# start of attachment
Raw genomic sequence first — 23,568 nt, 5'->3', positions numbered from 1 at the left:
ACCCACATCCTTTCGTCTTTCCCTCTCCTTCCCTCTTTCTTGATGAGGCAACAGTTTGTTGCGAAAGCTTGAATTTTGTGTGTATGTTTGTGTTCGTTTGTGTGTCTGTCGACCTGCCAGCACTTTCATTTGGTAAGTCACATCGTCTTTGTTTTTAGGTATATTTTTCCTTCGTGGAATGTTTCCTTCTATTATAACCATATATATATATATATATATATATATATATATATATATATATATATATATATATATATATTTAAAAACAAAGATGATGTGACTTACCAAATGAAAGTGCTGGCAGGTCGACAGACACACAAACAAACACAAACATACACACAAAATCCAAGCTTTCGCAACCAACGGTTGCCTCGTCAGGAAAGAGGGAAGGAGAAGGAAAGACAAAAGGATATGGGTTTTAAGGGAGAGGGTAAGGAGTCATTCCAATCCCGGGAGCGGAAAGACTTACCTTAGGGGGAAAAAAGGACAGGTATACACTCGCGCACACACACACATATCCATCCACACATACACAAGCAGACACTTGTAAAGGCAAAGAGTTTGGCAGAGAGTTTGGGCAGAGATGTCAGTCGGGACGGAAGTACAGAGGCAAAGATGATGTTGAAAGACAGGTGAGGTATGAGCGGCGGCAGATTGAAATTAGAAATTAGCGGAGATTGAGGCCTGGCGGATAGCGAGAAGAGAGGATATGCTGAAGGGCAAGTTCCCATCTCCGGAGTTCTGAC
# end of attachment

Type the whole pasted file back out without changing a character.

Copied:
Raw genomic sequence first — 23,568 nt, 5'->3', positions numbered from 1 at the left:
ACCCACATCCTTTCGTCTTTCCCTCTCCTTCCCTCTTTCTTGATGAGGCAACAGTTTGTTGCGAAAGCTTGAATTTTGTGTGTATGTTTGTGTTCGTTTGTGTGTCTGTCGACCTGCCAGCACTTTCATTTGGTAAGTCACATCGTCTTTGTTTTTAGGTATATTTTTCCTTCGTGGAATGTTTCCTTCTATTATAACCATATATATATATATATATATATATATATATATATATATATATATATATATATATATATATTTAAAAACAAAGATGATGTGACTTACCAAATGAAAGTGCTGGCAGGTCGACAGACACACAAACAAACACAAACATACACACAAAATCCAAGCTTTCGCAACCAACGGTTGCCTCGTCAGGAAAGAGGGAAGGAGAAGGAAAGACAAAAGGATATGGGTTTTAAGGGAGAGGGTAAGGAGTCATTCCAATCCCGGGAGCGGAAAGACTTACCTTAGGGGGAAAAAAGGACAGGTATACACTCGCGCACACACACACATATCCATCCACACATACACAAGCAGACACTTGTAAAGGCAAAGAGTTTGGCAGAGAGTTTGGGCAGAGATGTCAGTCGGGACGGAAGTACAGAGGCAAAGATGATGTTGAAAGACAGGTGAGGTATGAGCGGCGGCAGATTGAAATTAGAAATTAGCGGAGATTGAGGCCTGGCGGATAGCGAGAAGAGAGGATATGCTGAAGGGCAAGTTCCCATCTCCGGAGTTCTGAC